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Ronald Acuña hits leadoff home run for third consecutive game


Braves outfielder Ronald Acuña hit leadoff home runs in both games of Monday’s doubleheader against the Marlins, becoming the first hitter to accomplish that specific feat since the Orioles’ Brady Anderson on August 21, 1999. Acuña kept it going, hitting another leadoff home run to kick off Tuesday’s game against the Marlins. Acuña jumped on a first-pitch fastball from Trevor Richards, blasting it into the seats in left field.

The 20-year-old has also homered in five consecutive games and in seven of his last eight games. He is the youngest player in baseball history to homer in five straight games. Acuña is the first Brave to homer in five straight games since Brian McCann in 2006.

After his first-inning home run, Acuña is hitting .285/.344/.565 with 18 home runs, 40 RBI, and 48 runs scored in 285 plate appearances.

The Braves entered Tuesday’s action one game ahead of the Phillies in the NL East. With the Phillies hosting the Red Sox — baseball’s best team — for a two-game series, the Braves could pick up a couple more games in the standings.

BREAKING: Manny Machado to sign with the Padres: 10 years, $300 million

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Jeff Passan of ESPN reports that Manny Machado has a deal with the San Diego Padres. Mark Feinsand of reports that the deal is for ten years and $300 million with an opt-out after year five.

At the moment there is some disagreement as to how “done” this deal is, with Padres chairman Ron Fowler saying “We do not have a deal. We are continuing discussions.” Ken Rosenthal, however, says that’s “semantics” and that the financial terms are in place, with the deal requiring over some final touches on language and Machado’s physical, which will likely be a formality.

The Padres were a late entrant into the Machado sweepstakes, but they reportedly met with Machado last week. The club has obviously not won for a long time, but they have a strong farm system. While that usually mitigates against a big free agent signing, Machado’s age — 26 — means that he’s still likely to be a productive player when that core of prospects is mature. And if it doesn’t develop, hey, he’s made some serious bank and can still opt-out at an age when he might get another decent paycheck.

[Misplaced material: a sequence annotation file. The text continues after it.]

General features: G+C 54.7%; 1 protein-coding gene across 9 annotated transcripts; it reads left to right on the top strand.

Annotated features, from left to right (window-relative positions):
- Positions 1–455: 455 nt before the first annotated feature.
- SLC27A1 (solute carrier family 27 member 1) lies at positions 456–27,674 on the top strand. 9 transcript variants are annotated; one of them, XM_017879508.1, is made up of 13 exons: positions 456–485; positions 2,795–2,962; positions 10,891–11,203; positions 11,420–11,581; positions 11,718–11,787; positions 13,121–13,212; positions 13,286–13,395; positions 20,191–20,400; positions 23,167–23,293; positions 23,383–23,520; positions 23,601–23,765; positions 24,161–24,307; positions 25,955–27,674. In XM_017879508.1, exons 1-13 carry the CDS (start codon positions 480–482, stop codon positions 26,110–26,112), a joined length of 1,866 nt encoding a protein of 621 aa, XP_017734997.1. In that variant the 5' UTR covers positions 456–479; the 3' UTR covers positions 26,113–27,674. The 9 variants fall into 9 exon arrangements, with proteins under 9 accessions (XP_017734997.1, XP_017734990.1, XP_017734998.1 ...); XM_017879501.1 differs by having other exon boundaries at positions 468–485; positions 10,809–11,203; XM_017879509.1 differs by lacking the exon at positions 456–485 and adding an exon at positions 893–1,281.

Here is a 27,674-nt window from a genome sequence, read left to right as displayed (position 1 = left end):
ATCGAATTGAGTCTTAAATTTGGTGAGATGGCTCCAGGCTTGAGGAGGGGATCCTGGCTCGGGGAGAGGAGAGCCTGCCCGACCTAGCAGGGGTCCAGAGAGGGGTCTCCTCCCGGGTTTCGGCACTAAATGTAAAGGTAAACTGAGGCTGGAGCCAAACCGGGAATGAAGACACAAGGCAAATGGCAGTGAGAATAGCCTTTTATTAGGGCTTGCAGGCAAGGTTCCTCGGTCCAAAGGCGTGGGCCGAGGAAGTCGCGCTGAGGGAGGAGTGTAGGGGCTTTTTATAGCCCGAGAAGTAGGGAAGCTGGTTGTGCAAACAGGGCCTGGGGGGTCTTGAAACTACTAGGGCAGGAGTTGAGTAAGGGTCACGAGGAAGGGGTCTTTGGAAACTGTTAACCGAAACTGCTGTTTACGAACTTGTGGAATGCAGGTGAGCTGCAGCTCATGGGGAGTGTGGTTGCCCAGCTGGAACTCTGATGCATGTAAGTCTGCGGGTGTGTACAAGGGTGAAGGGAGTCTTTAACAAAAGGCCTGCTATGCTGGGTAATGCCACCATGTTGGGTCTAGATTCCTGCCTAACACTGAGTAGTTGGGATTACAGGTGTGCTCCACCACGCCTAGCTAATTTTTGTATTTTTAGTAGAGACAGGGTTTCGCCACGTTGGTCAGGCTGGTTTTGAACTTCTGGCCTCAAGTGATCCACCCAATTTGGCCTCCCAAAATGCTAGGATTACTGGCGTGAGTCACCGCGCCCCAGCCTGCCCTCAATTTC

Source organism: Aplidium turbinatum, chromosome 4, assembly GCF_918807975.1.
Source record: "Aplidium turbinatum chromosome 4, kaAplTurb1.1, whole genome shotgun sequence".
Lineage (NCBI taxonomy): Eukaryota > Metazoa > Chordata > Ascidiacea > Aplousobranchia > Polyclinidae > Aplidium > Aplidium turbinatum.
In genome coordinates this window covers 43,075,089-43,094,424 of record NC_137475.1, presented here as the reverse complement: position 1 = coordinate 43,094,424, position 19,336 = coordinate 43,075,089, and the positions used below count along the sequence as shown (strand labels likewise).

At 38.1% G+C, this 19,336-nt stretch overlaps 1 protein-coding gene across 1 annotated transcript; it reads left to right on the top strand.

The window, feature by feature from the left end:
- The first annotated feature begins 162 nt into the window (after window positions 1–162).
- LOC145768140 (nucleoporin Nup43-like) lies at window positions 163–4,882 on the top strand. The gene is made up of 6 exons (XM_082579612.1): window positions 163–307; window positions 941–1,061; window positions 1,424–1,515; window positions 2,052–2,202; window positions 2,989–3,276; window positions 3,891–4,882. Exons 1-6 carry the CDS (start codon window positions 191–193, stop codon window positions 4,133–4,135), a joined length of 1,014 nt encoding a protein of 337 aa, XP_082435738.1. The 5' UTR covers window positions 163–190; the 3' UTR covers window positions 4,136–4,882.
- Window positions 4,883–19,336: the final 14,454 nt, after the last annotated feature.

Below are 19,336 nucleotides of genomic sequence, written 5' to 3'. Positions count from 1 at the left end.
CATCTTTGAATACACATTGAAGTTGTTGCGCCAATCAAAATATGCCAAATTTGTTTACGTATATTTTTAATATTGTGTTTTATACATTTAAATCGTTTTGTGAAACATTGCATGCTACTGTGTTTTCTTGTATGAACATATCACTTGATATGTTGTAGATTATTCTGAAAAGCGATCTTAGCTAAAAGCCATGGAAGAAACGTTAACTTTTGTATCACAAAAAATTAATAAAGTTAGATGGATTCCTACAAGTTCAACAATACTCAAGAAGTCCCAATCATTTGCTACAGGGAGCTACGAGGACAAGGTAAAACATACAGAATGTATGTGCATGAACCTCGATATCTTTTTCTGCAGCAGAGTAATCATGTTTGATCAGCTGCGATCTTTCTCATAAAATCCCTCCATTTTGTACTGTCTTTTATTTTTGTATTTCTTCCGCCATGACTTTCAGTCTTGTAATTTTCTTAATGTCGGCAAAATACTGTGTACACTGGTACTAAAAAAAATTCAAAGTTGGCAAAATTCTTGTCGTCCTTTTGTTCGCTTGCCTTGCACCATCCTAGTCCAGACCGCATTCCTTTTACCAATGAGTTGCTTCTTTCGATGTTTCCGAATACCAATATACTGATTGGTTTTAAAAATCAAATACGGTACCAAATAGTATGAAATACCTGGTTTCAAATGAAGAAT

For the Padres, Machado represents the biggest single investment in a player in club history. Last year they spent too, of course, giving Eric Hosmer an eight-year, $144 million contract, but this is definitely next-level. As for the baseball side of things, it’s likely that Machado will be the full-time third baseman with Luis Urias handling shortstop. While all of the talk about Machado over the past several months has been focused on money and, sometimes, his alleged lack of hustle, the Padres are getting a player with a career line of .282/.335/.487 (121 OPS+), 175 career homers and a 33.8 career WAR in seven big league seasons. While he played shortstop last year and as a minor leaguer, his past and future is at third, where he is a superior defender. As for the hustle: it has almost exclusively been an obsession of the media, based on an ill-advised postgame quote in October. He has received no bad reviews from former teammates, all of whom speak highly of his game and his work ethic.

When the offseason began it appeared that the Phillies or the Yankees or, perhaps, the White Sox had the inside track on Machado. Everyone took a wait-and-see approach, reasonably believing that by waiting out Machado, a better deal could be struck. The risk of that approach, of course, is that it allowed the Padres to talk themselves into getting bold and, ultimately, swooping in to strike this deal.